3. Time to get the popcorn ready, this is going to be fun to watch from the sidelines. I just filled up my gas tank at $1.85/gal and won’t ever have to worry about a carbon tax in my home state. The relief of not having to target on my back affords a much better nights sleep

    Cheers.

    • The thing about tiny VT is, it’s not far to a border. I’ll buy my own trucks to transport propane and gas – and dare them to stop me. I’ll have an illegal driving.

      • Yep you can sure do that. For my family of 5 it was just simpler to pack our bags and say goodbye. My wallet sure does like my new property tax bill. Nearly $6,000 in VT now $1200/year. That includes trash pickup at the end of my driveway. My school system is better and I get unlimited school choice. I can expect to easily get 10+ years out of a new car with minimal upkeep costs. It was like getting a tax free 30% raise when we moved.

        Or…. I could go fill up 600lb 100gal LP tank in NY or NH. That’s the largest LP tank you can legally transport full. Been there done that, it gets OLD fast and I had a tractor to lift the tanks up.

        Did I say moving was a heck of a lot easier?

  4. Bob,
    We are clearly doing something wrong?
    Gee, where do I start?

    Vermont is a poor state with a big government, as a percent of Gross State Product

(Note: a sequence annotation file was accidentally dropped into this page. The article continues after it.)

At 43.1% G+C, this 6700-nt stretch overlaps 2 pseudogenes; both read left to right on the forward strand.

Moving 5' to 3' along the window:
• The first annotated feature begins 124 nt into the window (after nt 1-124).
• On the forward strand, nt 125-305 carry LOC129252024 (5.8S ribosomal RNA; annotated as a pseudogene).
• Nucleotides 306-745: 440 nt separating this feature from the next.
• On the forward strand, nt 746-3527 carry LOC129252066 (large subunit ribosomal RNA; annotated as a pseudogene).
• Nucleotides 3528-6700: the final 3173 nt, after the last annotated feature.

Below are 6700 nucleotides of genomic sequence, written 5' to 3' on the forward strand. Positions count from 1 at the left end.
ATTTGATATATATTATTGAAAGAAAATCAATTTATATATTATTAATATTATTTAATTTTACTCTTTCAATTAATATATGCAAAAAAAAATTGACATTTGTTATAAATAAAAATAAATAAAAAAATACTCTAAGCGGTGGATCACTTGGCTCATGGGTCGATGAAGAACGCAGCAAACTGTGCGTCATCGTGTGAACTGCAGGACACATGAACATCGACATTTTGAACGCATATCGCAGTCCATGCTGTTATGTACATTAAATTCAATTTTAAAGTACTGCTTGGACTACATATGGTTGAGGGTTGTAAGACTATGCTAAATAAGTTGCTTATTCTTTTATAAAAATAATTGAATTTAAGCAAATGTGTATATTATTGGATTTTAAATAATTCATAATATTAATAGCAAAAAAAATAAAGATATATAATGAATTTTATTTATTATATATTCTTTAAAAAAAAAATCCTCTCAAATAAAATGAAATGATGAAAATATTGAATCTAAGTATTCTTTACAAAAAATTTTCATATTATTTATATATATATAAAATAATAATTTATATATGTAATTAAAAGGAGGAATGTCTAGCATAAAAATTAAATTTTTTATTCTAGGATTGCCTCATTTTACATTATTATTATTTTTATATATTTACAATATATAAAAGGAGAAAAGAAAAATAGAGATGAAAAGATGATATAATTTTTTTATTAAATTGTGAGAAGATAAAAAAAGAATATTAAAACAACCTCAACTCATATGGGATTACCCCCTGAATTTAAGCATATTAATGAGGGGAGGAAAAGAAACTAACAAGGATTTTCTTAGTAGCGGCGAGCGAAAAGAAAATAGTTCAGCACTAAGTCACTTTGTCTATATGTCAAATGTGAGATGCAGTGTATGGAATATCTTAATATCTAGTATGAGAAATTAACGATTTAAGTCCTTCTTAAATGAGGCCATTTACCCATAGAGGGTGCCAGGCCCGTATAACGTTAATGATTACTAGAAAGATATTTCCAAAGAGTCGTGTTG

Other states also are poor, but they have smaller governments

    I should be understood, the government is the most inefficient sector of the economy
    So having a large government makes the whole economy less efficient.

    On top of that, the government operates with other people’s money.
    It has a monopoly, it has no competition, it has no incentive to save money. It does not need to show a profit.

    Handing the government $500 million per year as carbon taxes would make anything touched by the government even worse.

    Vermont needs to restructure and shrink its government relative to the GSP
    Vermont needs to cap annual expenditures, i.e., not a penny more from one year to the next, and no inflation adjust, for at least 10 years.

  5. Over the past two years, Gov. Phil Scott either vetoed or threatened to vetoed policies
    because they make Vermont a less affordable place to live and work ??

    2019 is right around the corner and we have a new gaggle of Liberals waiting to unleash
    there new power to stop any ” Veto Power ” the Governor had ………….

    Hold on to your wallets Vermont, the times they are a changing !!

    • Agree, with a super majority the Governor is nothing but a figure head. The liberal legislature will override what ever Scott vetoes. I believe that more gun control, carbon tax and higher taxes are on the agenda.

Leave a Reply

Your email address will not be published. Required fields are marked *